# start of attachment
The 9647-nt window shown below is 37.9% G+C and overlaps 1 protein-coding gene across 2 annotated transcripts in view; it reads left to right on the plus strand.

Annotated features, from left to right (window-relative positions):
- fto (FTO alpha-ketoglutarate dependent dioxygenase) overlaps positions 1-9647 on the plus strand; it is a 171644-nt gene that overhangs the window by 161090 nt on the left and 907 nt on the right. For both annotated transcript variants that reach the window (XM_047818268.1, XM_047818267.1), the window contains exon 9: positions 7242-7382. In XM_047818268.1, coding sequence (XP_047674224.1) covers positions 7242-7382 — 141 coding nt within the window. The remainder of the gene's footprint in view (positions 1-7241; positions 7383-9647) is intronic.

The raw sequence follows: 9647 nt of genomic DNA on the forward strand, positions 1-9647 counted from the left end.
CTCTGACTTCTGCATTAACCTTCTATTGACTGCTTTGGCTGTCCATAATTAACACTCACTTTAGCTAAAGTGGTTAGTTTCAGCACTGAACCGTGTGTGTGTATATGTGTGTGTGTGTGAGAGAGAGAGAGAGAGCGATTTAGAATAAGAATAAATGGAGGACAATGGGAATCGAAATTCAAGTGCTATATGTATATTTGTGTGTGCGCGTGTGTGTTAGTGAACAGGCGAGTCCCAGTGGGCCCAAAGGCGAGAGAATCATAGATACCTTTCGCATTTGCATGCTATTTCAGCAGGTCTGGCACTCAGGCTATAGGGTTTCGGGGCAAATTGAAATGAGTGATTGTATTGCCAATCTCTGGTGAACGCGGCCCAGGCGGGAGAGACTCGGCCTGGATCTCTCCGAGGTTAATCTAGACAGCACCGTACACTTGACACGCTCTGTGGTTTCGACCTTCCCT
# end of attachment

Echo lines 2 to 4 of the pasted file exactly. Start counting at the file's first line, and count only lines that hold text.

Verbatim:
Annotated features, from left to right (window-relative positions):
- fto (FTO alpha-ketoglutarate dependent dioxygenase) overlaps positions 1-9647 on the plus strand; it is a 171644-nt gene that overhangs the window by 161090 nt on the left and 907 nt on the right. For both annotated transcript variants that reach the window (XM_047818268.1, XM_047818267.1), the window contains exon 9: positions 7242-7382. In XM_047818268.1, coding sequence (XP_047674224.1) covers positions 7242-7382 — 141 coding nt within the window. The remainder of the gene's footprint in view (positions 1-7241; positions 7383-9647) is intronic.

The raw sequence follows: 9647 nt of genomic DNA on the forward strand, positions 1-9647 counted from the left end.